It is probably necessary to increase the precision in the string representation generated by PointString to match the precision used by the AlmostEqual method.

With this equality comparer, we can employ the standard .NET generic dictionary class using Revit XYZ points and vectors as dictionary keys.

In order to further facilitate the comparison of solids with each other, I sort their vertices before storing them into the array.
The sorting process requires another fuzzy comparison routine, a Compare function which determines whether a given point is larger than, equal to, or smaller than another one, and correspondingly returns 1, 0 or -1.
We define this comparison algorithm by comparing the X, Y and Z coordinates in the canonical order.
If all three are almost equal, the two points are considered equal.
Otherwise, the first pair of coordinates to differ is used to determine whether the first point is considered to be greater or smaller than the second.
Here is the implementation of this comparison method:

const double _eps = 1.0e-9;
public static bool IsZero( double a )
{
return _eps > Math.Abs( a );
}
public static bool IsEqual( double a, double b )
{
return IsZero( b - a );
}
public static int Compare( double a, double b )
{
return IsEqual( a, b ) ? 0 : ( a < b ? -1 : 1 );
}
public static int Compare( XYZ p, XYZ q )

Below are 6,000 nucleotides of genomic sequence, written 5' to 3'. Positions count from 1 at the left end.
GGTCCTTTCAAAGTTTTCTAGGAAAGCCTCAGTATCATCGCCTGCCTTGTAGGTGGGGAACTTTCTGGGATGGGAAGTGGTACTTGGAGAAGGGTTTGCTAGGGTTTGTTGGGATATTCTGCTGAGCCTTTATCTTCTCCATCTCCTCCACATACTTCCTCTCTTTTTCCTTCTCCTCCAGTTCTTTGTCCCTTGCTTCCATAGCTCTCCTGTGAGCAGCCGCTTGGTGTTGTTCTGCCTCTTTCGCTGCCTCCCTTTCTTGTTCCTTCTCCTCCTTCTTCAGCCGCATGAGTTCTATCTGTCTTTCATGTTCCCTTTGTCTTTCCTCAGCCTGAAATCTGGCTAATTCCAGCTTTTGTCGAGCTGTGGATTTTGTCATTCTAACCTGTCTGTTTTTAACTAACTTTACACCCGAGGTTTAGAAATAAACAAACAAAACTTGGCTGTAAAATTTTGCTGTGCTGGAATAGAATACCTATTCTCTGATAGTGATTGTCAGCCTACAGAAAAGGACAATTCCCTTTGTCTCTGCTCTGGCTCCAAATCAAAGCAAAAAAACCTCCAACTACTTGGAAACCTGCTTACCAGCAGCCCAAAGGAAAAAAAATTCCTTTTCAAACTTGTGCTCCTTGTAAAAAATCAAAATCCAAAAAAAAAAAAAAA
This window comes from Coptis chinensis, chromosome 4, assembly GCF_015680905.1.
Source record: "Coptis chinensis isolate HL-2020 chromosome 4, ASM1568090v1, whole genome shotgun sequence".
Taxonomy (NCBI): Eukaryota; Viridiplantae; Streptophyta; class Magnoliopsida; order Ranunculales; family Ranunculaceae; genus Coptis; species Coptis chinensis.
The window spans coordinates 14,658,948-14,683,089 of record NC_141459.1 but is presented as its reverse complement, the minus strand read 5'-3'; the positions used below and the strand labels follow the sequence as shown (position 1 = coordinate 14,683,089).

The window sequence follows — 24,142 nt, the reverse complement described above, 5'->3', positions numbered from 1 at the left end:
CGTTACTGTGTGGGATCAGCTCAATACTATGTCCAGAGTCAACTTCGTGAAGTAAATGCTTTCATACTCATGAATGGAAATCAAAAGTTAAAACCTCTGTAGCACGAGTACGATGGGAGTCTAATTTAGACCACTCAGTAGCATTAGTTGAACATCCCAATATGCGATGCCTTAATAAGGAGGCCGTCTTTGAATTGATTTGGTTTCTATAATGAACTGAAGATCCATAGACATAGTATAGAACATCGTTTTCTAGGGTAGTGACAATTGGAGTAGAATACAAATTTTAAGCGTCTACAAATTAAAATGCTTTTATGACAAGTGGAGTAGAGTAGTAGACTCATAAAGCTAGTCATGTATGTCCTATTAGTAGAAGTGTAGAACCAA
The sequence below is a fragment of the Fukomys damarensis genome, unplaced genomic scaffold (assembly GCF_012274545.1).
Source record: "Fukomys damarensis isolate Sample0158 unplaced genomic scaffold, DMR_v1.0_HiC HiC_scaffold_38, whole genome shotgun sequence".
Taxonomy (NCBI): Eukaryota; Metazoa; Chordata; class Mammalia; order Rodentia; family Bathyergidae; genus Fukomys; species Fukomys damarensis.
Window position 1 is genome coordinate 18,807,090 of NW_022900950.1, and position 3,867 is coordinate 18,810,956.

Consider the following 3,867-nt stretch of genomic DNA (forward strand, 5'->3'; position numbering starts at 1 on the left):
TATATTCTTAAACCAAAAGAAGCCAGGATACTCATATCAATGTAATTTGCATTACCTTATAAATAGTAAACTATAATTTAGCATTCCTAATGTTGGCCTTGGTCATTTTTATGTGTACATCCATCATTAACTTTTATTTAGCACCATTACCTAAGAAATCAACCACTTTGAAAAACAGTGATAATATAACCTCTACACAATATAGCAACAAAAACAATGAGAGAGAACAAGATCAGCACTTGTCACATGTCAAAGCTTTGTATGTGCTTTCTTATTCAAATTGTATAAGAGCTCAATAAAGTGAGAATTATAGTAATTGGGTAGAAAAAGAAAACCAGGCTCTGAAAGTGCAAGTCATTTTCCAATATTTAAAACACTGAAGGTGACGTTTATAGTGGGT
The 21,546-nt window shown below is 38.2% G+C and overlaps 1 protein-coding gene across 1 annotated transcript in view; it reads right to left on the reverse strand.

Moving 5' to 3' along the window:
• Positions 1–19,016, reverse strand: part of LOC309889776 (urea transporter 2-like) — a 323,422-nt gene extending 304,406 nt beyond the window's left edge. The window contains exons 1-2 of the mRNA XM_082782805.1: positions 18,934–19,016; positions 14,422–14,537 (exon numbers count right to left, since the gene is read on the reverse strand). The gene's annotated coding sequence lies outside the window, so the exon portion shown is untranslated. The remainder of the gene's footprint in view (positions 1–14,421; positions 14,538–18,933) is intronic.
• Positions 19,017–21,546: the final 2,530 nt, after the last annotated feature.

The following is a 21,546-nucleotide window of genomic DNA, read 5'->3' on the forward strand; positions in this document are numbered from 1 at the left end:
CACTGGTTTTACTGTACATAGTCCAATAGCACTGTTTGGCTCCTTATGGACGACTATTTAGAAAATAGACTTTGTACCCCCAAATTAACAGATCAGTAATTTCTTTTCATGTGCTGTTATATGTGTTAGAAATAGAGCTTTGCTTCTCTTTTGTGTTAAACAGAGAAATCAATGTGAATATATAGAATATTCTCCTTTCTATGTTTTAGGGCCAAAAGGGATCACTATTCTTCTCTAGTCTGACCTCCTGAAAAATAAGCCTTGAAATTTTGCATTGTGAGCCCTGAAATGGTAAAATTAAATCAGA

{
int diff = Compare( p.X, q.X );
if( 0 == diff ) {
diff = Compare( p.Y, q.Y );
if( 0 == diff ) {
diff = Compare( p.Z, q.Z );
}
}
return diff;
}

With these two comparison helpers in place, I can implement my GetVertices helper method to extract a sorted list of solid vertices and store them in a sorted manner in a XYZArray like this:

static void GetVertices( XYZArray vertices, Solid s )
{
Debug.Assert( 0 < s.Edges.Size,
"expected a non-empty solid" );
Dictionary<XYZ, int> a
= new Dictionary<XYZ, int>(
new XyzEqualityComparer() );
foreach( Face f in s.Faces )
{
Mesh m = f.Triangulate();
foreach( XYZ p in m.Vertices )
{
if( !a.ContainsKey( p ) )
{
a.Add( p, 1 );
}
else
{
±±a[p];
}
}
}
List<XYZ> keys = new List<XYZ>( a.Keys );
Debug.Assert( 8 == keys.Count,
"expected eight vertices for a rectangular column" );
keys.Sort( Util.Compare );
foreach( XYZ p in keys )
{
Debug.Assert( 3 == a[p],
"expected every vertex of solid to appear in exactly three faces" );
vertices.Append( p );
}
}

The two assertions checking the total number of vertices, 8, and the number of coincident vertices in each corner, 3, are only valid for this special case, where I am looking at quadrilateral columns.